Format

Send to

Choose Destination
See comment in PubMed Commons below
Am J Med. 1989 Jan;86(1):71-6.

Non-Hodgkin's lymphoma in a population with or at risk for acquired immunodeficiency syndrome: indications for intensive chemotherapy.

Author information

1
Department of Pathology, Pacific Presbyterian Medical Center, San Francisco, California 94115.

Abstract

PURPOSE:

An increased risk of malignancies, including Kaposi's sarcoma and non-Hodgkin's lymphoma, is found in patients infected with the human immunodeficiency virus type 1 (HIV-1). Treatment of such patients may be complicated by their underlying immunodeficiency, especially when aggressive regimens are used. Clinical presentation and treatment outcomes were assessed in 31 patients with non-Hodgkin's lymphoma who had or were at risk for infection with HIV-1 at a single community institution.

PATIENTS AND METHODS:

Lymphomas presented in advanced stages and involved extranodal sites. Twenty-six patients received therapy (two radiation, one surgery), and a total of 23 patients received chemotherapy.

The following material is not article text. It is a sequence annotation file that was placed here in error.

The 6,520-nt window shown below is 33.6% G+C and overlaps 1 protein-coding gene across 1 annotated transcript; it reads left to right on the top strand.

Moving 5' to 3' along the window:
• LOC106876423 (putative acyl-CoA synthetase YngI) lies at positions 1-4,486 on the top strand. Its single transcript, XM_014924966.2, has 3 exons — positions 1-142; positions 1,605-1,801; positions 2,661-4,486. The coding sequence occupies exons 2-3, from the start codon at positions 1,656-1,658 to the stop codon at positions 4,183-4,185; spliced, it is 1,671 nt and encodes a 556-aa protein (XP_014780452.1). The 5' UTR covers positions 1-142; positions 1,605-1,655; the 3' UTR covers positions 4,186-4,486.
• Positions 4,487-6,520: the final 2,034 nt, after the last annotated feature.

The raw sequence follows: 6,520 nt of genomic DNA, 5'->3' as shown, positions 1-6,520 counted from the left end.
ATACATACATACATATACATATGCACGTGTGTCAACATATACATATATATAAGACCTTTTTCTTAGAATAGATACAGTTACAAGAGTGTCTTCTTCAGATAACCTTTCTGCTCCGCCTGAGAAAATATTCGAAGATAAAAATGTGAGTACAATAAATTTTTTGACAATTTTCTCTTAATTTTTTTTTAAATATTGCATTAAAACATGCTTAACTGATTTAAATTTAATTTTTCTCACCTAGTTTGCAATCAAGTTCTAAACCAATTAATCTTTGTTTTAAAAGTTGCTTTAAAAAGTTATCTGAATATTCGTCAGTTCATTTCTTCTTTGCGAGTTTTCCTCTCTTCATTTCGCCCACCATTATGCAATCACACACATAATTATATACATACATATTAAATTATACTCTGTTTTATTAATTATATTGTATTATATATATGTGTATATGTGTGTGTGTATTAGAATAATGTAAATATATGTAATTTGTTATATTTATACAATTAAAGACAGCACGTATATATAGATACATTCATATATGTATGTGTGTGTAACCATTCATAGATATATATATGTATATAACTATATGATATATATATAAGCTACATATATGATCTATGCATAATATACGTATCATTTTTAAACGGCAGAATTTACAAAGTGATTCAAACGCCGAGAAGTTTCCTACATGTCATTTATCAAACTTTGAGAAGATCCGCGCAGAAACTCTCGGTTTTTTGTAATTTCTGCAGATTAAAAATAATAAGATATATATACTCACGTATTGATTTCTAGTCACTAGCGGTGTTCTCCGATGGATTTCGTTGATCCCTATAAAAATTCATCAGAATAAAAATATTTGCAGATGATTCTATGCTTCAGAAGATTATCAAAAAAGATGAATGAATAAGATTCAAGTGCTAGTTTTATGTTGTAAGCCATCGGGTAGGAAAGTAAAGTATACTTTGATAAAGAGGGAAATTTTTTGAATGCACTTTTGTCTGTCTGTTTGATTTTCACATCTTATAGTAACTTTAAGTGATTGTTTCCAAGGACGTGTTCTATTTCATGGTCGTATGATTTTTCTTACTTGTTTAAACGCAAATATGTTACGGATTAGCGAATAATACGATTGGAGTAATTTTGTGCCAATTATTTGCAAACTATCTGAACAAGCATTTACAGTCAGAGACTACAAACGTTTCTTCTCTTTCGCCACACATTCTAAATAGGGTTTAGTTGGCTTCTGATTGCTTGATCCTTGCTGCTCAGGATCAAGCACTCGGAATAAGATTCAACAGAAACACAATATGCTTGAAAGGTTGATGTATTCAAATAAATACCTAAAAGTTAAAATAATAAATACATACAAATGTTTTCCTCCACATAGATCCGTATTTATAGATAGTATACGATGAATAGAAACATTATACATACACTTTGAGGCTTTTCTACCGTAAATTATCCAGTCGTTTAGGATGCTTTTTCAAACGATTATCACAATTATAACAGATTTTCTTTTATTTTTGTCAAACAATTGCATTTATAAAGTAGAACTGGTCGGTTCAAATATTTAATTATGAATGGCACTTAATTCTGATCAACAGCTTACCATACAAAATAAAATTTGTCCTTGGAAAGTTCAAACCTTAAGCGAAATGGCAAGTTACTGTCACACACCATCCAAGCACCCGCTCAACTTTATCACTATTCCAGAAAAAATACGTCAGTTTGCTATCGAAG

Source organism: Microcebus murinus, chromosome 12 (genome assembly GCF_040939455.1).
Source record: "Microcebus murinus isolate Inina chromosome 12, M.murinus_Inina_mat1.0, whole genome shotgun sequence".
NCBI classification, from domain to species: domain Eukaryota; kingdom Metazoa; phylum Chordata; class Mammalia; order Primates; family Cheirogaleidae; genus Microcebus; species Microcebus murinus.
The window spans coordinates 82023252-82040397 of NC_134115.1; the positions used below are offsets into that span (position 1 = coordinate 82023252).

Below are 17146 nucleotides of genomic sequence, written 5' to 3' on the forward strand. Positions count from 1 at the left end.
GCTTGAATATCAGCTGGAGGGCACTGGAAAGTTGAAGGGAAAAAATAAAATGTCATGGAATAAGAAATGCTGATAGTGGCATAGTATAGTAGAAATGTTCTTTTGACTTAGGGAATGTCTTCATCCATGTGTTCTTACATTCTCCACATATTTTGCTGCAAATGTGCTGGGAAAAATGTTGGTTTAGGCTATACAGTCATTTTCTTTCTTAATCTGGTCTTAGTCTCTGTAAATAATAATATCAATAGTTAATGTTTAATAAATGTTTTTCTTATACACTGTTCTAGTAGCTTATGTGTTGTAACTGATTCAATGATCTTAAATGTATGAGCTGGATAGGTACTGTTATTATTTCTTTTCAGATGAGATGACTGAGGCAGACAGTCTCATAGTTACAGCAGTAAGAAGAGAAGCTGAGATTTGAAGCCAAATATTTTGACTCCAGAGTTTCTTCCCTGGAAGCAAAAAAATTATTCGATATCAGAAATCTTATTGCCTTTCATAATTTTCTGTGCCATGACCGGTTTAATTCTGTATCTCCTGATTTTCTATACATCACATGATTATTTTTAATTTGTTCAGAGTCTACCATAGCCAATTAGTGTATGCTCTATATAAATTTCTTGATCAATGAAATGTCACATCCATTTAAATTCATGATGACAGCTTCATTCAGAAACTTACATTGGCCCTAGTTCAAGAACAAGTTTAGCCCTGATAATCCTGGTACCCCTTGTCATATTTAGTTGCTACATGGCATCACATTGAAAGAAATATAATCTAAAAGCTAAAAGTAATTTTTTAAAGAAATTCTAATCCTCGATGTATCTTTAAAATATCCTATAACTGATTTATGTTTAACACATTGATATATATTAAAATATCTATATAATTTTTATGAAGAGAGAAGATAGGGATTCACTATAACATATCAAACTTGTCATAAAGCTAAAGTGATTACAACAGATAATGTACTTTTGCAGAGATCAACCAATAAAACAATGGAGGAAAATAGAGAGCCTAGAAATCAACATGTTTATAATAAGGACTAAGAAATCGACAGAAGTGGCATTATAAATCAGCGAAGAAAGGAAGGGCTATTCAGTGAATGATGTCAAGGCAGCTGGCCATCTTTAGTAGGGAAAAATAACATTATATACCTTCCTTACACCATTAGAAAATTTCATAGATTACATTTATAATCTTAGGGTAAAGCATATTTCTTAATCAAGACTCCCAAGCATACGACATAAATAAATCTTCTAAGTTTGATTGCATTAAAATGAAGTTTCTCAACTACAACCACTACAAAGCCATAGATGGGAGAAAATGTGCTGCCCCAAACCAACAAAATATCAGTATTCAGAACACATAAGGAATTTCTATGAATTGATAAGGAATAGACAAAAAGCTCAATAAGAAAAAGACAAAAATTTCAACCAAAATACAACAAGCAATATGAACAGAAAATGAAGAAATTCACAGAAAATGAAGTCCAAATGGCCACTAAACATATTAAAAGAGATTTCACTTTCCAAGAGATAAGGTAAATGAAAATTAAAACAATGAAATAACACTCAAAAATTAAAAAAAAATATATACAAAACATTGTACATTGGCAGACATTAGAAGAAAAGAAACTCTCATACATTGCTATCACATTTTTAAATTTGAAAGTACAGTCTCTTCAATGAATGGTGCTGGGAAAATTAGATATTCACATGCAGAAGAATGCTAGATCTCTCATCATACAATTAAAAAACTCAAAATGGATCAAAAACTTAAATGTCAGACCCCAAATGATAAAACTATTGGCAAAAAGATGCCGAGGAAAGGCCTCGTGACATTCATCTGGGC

RESULTS:

A 52 percent response rate was seen with the use of chemotherapy. A history of opportunistic infections, or Kaposi's sarcoma, or both impacted negatively on the ability to achieve a complete response. Sixty-four percent of the 11 patients who received an intensive chemotherapeutic regimen, MACOP-B (methotrexate, Adriamycin, cyclophosphamide, vincristine, prednisone, bleomycin) had complete remissions. Overall median survival for 23 patients who received chemotherapy was seven months. Patients achieving complete responses had a median survival of 20 months.

CONCLUSION:

Our results support intensive chemotherapy for patients with lymphoma and HIV-1 infection.

PMID:
2910097
[Indexed for MEDLINE]
PubMed Commons home

PubMed Commons

0 comments
How to join PubMed Commons

    Supplemental Content

    Loading ...
    Support Center